2.) Many agencies suffer from swiss-army knife syndrome. They say they can do Google AdWords, web sites, LinkedIn, advertise on Facebook, work with Snapchat, etc., and in large part they can, but can they have the breadth in any of these areas to best serve their clients’ needs? The fact is that Facebook marketing requires specialized training, dedicated resources, analytics skills, and dynamic creative services to ultimately deliver successful campaigns. Back when I worked in the newspaper industry, we built an ad, placed it in the paper and then the job was done. Hopefully the advertiser would get results if the ad ran with some frequency. Facebook is no where close to that process. Furthermore, Facebook is constantly changing and improving its marketing ecosystem. We feel marketers should have an agency that has a pulse on Facebook. (Note: check out our weekly Facebook Friday post to stay on top of latest news).

MapForward Digital was established to solve for both of these dynamics. Our Facebook services provide depth and we believe our Facebook-first mindset sets us apart. Ultimately, there are two questions marketers need to ask:

1.) Do you believe Facebook marketing as a medium has scale and reach with high targetability?

2.) If yes, then do you believe your ad dollars would be better served by an agency 100% dedicated to the space or a general digital / marketing / communications / advertising agency?

Obviously, a bit rhetorical here, but you get the point. If you are intrigued or curious, let’s talk. Our mission is twofold:

  • Help every business & brand be wildly successful by using Facebook as their primary advertising medium. This is our Facebook-first promise.
  • Deliver a completely different agency experience for our clients by going the extra mile to delight. This is our organizational credo.

Welcome to MapForward Digital!


Facebook Friday for May 25, 2018

Welcome to Facebook Friday, your weekly recap of news and notes from the world of Facebook, Instagram, Messenger and related platforms.

In this week’s edition, Mr. Zuckerberg went overseas to tip-toe with lawmakers while back home the company ratcheted-up their campaign to mitigate fake-news.


  • No European vacation during CEO tour to region (WSJ) Zuckerberg meets with EU lawmakers and French President Macron to tamper down fake-news and data concerns. He stays on-point with messaging consistent with Congressional hearing earlier this month.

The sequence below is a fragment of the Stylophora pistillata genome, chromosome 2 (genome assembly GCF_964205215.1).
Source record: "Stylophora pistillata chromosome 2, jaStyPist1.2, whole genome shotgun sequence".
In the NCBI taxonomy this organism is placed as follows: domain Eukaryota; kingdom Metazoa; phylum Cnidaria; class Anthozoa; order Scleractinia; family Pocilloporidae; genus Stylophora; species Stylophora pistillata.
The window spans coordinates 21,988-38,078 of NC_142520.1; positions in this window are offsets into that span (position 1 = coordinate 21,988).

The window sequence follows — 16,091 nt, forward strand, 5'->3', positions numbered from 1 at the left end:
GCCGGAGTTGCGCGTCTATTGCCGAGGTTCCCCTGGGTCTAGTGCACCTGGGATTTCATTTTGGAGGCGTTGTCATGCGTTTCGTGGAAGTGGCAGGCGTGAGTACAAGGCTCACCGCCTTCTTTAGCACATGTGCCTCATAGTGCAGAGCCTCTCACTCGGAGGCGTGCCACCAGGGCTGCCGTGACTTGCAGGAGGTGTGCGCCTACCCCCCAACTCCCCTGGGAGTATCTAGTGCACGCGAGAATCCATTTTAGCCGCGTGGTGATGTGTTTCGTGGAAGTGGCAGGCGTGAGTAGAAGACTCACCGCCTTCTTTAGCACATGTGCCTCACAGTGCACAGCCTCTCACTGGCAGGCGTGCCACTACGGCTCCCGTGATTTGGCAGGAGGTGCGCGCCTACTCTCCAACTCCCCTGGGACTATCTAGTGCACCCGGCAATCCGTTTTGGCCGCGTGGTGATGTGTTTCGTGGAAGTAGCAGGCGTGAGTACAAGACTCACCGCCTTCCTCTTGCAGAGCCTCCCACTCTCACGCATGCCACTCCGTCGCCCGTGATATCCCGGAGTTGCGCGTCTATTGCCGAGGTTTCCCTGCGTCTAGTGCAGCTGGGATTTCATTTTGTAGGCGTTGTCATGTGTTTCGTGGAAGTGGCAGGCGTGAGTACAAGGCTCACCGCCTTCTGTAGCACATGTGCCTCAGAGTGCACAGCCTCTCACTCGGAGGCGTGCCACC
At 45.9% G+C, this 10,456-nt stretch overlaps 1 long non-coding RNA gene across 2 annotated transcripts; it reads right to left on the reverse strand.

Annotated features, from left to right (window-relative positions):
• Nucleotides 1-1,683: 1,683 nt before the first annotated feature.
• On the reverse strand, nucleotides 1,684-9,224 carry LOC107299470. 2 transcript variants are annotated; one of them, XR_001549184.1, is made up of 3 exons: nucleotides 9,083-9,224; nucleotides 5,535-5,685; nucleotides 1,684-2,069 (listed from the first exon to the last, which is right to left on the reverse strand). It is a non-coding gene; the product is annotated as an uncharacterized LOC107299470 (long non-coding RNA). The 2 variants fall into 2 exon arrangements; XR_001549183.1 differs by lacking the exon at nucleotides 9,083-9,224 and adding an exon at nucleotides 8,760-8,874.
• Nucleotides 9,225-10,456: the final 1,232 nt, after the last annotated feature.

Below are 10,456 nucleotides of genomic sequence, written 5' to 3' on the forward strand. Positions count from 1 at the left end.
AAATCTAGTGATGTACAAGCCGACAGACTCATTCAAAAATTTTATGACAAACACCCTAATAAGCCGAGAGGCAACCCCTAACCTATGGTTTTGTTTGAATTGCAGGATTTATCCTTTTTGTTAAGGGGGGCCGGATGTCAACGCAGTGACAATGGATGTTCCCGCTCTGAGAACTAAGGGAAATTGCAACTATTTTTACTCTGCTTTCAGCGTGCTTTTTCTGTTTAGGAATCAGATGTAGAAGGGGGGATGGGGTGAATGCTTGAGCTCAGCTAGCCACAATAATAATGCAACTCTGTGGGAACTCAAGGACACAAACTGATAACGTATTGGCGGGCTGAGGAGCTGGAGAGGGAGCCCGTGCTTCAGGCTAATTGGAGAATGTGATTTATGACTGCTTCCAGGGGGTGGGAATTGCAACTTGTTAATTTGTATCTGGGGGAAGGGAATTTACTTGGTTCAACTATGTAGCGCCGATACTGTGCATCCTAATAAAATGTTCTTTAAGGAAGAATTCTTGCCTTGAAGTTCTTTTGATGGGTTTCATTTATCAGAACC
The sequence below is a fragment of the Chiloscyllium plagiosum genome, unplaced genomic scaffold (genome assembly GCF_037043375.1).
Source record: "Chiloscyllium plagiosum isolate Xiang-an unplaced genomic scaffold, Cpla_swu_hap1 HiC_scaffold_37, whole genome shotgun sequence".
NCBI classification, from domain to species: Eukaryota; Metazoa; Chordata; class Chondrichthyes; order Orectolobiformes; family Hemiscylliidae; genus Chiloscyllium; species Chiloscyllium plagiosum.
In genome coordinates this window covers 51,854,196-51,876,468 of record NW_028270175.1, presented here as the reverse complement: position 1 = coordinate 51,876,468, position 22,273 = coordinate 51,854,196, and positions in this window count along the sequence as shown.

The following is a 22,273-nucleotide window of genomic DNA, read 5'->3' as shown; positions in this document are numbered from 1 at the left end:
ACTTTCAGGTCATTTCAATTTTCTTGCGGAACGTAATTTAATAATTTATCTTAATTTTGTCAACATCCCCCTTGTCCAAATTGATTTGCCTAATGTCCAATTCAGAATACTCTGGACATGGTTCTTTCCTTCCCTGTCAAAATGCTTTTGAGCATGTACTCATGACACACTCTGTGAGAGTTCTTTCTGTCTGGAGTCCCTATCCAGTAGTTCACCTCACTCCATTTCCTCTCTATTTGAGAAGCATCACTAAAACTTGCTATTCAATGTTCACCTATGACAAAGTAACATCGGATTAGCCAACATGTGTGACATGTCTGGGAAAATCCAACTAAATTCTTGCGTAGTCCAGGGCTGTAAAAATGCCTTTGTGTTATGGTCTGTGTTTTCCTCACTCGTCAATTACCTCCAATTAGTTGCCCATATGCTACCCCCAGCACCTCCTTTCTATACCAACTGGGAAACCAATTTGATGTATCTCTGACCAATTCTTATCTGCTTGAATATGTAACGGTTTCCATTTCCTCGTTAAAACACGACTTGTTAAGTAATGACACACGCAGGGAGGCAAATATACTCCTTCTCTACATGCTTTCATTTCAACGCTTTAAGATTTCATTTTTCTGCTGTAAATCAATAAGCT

• Full-court press on fake-news (Social Media Today) In addition to the recently released public image ads and homepage educational campaign, Facebook just produced a 13-minute behind-the-scenes “Facing Facts” video on how they are working to mitigate fake-news and bad actors from their news feed. Fascinating look. Also, the company issued a request for proposals from academics eager to study false news on the platform.
  • GDPR activist already filing complaints against Facebook (TechCrunch) Today is day 1 of the much-anticipated General Data Protection Regulations – or GDPR. Facebook privacy critic, Max Schrems, is on the offensive already. He feels the company is forcing consent vs. allowing users free choice to opt-in to the revamped privacy statements. (TechCrunch)
  • Report: Facebook unharmed by Cambridge Analytica crisis (Business Insider) Goldman Sachs report says number of active mobile users & time spent on the platform rose in April compared to the same month a year earlier.


  • Facebook tests influencer search engine for marketers (TechCrunch) Facebook wants to help businesses find creators who can reach their target audience in an authentic way, while allowing creators a path to monetizing their Facebook content and fan base. ‘Branded Content Matching’ platform in test mode.
  • Facebook launches new tools for Groups, improving functionality and potential (Social Media Today) Facebook continues to add more tools to groups, boosting the functionality, and potential, of the option. Facebook Groups now have more than a billion monthly active users, which is more than Instagram and Snapchat combined. And according to Facebook more than 100 million people are members of what they call “very meaningful” groups.